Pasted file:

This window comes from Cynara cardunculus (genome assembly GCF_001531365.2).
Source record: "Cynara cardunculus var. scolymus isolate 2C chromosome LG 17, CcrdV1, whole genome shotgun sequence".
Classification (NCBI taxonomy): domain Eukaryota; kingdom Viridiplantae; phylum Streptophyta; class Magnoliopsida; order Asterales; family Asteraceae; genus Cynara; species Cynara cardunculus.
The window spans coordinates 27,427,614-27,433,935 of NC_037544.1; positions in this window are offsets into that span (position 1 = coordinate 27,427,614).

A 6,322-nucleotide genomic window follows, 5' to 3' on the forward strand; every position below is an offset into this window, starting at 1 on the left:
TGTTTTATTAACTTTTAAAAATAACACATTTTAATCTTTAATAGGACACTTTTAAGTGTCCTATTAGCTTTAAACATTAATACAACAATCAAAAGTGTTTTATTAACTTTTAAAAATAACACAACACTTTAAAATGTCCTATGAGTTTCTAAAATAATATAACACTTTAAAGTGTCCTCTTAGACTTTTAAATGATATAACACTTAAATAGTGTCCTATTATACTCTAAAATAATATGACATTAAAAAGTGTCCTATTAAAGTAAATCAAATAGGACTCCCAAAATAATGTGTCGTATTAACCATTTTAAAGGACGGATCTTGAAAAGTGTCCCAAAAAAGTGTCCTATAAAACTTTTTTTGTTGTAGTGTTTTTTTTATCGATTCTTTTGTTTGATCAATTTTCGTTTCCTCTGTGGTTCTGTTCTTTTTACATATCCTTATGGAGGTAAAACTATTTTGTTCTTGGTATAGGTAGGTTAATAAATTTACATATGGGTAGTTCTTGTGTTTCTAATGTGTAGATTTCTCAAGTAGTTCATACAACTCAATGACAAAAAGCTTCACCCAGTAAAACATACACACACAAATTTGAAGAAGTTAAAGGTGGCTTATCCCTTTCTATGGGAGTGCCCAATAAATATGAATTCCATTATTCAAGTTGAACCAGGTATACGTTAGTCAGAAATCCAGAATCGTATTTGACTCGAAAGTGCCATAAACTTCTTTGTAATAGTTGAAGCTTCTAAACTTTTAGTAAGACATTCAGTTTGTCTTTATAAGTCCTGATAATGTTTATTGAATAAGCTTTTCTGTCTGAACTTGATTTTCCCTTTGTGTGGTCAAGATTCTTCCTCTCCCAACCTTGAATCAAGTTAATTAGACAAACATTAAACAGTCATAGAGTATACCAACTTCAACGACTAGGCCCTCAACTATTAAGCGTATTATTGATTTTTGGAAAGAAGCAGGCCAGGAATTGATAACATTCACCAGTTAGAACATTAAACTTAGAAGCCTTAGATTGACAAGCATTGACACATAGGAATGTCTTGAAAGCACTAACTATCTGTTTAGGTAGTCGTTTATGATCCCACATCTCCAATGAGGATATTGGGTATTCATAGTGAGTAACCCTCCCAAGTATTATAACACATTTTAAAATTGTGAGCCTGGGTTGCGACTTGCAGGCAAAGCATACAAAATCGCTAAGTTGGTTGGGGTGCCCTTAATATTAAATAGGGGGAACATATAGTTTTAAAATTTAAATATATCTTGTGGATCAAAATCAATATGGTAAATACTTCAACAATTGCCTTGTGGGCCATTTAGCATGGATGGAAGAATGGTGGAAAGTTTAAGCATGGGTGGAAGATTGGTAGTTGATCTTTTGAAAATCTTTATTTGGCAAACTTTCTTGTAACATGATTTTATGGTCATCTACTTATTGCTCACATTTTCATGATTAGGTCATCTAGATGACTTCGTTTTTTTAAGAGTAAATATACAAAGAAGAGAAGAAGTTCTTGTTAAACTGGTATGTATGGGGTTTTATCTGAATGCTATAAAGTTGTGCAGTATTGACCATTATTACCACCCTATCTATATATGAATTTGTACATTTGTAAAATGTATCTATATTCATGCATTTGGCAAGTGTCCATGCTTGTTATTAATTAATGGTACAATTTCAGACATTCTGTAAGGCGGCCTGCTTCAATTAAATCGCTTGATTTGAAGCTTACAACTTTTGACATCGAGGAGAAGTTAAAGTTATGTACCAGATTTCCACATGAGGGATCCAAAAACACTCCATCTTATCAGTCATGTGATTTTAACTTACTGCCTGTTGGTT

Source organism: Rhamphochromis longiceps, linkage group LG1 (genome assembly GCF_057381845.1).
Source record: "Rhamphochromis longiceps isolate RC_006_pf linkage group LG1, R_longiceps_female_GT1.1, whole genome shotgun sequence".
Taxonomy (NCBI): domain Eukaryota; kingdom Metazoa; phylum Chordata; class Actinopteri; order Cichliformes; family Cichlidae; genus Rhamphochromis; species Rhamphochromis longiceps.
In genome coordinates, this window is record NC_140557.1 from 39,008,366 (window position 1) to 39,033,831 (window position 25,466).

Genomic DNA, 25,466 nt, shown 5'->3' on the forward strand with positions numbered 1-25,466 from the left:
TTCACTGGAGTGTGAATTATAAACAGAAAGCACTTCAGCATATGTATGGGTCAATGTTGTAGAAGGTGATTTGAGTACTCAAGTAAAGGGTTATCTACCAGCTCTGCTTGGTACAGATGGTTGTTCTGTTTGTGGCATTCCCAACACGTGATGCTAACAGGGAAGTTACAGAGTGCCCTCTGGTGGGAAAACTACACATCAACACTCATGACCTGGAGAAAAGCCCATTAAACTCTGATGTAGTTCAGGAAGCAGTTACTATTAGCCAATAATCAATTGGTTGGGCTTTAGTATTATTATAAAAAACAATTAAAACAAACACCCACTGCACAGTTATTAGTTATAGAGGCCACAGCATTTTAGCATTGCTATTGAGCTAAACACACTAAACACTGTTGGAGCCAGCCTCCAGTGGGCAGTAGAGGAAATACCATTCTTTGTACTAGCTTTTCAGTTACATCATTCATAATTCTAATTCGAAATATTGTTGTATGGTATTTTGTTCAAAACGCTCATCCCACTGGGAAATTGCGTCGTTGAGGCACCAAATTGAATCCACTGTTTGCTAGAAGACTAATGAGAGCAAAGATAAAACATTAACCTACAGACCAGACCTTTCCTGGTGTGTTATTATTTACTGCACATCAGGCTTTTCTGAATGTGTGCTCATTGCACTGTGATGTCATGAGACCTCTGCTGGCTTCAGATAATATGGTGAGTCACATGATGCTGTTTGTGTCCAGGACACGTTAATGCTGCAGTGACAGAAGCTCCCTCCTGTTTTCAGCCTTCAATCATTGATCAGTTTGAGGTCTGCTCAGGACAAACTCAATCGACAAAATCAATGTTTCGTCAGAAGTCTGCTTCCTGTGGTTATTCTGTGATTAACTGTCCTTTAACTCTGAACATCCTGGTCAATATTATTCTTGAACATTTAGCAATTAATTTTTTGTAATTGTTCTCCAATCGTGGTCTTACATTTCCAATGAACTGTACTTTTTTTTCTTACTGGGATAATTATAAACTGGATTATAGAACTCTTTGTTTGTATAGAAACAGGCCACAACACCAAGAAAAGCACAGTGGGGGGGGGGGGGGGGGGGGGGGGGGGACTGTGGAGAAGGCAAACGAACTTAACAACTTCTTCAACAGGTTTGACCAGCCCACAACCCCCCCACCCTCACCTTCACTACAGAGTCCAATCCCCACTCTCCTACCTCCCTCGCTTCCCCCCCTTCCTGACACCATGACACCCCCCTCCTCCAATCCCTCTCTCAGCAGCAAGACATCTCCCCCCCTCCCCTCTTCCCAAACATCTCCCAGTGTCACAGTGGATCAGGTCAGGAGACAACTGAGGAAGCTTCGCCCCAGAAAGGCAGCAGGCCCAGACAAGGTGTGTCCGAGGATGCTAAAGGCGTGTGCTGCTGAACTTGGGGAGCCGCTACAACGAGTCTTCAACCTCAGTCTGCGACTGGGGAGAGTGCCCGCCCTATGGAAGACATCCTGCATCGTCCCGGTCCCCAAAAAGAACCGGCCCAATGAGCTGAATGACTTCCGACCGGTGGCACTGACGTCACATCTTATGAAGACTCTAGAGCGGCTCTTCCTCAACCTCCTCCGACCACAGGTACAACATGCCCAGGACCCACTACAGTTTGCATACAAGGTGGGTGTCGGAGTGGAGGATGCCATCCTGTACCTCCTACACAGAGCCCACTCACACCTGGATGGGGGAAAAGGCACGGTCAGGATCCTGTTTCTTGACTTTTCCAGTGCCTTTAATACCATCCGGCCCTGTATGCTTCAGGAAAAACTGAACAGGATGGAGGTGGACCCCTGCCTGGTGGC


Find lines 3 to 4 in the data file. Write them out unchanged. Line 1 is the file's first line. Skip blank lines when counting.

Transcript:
Classification (NCBI taxonomy): domain Eukaryota; kingdom Viridiplantae; phylum Streptophyta; class Magnoliopsida; order Asterales; family Asteraceae; genus Cynara; species Cynara cardunculus.
The window spans coordinates 27,427,614-27,433,935 of NC_037544.1; positions in this window are offsets into that span (position 1 = coordinate 27,427,614).